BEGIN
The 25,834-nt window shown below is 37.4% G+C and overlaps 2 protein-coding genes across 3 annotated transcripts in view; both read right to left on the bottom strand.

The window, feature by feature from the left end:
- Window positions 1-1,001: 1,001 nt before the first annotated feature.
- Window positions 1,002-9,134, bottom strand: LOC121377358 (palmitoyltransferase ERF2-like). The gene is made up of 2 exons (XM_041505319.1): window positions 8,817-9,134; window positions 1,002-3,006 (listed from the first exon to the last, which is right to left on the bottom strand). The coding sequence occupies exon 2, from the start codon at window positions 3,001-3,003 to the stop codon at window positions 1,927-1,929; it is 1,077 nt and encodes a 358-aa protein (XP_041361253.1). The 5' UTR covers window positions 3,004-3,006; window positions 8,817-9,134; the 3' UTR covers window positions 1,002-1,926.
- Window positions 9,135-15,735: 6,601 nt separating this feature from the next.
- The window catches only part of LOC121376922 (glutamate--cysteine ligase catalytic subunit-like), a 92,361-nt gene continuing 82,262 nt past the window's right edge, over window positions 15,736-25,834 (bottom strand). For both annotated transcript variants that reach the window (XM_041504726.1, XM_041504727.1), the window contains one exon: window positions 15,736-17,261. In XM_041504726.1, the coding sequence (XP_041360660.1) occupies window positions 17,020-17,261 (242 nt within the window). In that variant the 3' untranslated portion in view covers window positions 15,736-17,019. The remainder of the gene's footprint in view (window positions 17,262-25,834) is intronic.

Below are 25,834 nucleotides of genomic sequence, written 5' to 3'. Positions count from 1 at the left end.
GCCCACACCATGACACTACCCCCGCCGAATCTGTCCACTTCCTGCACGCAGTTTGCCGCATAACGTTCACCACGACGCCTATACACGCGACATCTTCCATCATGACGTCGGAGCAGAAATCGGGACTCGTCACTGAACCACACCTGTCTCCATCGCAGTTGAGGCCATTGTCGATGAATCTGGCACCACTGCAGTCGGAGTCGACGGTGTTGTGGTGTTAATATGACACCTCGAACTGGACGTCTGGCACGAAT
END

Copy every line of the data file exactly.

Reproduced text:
The 25,834-nt window shown below is 37.4% G+C and overlaps 2 protein-coding genes across 3 annotated transcripts in view; both read right to left on the bottom strand.

The window, feature by feature from the left end:
- Window positions 1-1,001: 1,001 nt before the first annotated feature.
- Window positions 1,002-9,134, bottom strand: LOC121377358 (palmitoyltransferase ERF2-like). The gene is made up of 2 exons (XM_041505319.1): window positions 8,817-9,134; window positions 1,002-3,006 (listed from the first exon to the last, which is right to left on the bottom strand). The coding sequence occupies exon 2, from the start codon at window positions 3,001-3,003 to the stop codon at window positions 1,927-1,929; it is 1,077 nt and encodes a 358-aa protein (XP_041361253.1). The 5' UTR covers window positions 3,004-3,006; window positions 8,817-9,134; the 3' UTR covers window positions 1,002-1,926.
- Window positions 9,135-15,735: 6,601 nt separating this feature from the next.
- The window catches only part of LOC121376922 (glutamate--cysteine ligase catalytic subunit-like), a 92,361-nt gene continuing 82,262 nt past the window's right edge, over window positions 15,736-25,834 (bottom strand). For both annotated transcript variants that reach the window (XM_041504726.1, XM_041504727.1), the window contains one exon: window positions 15,736-17,261. In XM_041504726.1, the coding sequence (XP_041360660.1) occupies window positions 17,020-17,261 (242 nt within the window). In that variant the 3' untranslated portion in view covers window positions 15,736-17,019. The remainder of the gene's footprint in view (window positions 17,262-25,834) is intronic.

Below are 25,834 nucleotides of genomic sequence, written 5' to 3'. Positions count from 1 at the left end.
GCCCACACCATGACACTACCCCCGCCGAATCTGTCCACTTCCTGCACGCAGTTTGCCGCATAACGTTCACCACGACGCCTATACACGCGACATCTTCCATCATGACGTCGGAGCAGAAATCGGGACTCGTCACTGAACCACACCTGTCTCCATCGCAGTTGAGGCCATTGTCGATGAATCTGGCACCACTGCAGTCGGAGTCGACGGTGTTGTGGTGTTAATATGACACCTCGAACTGGACGTCTGGCACGAAT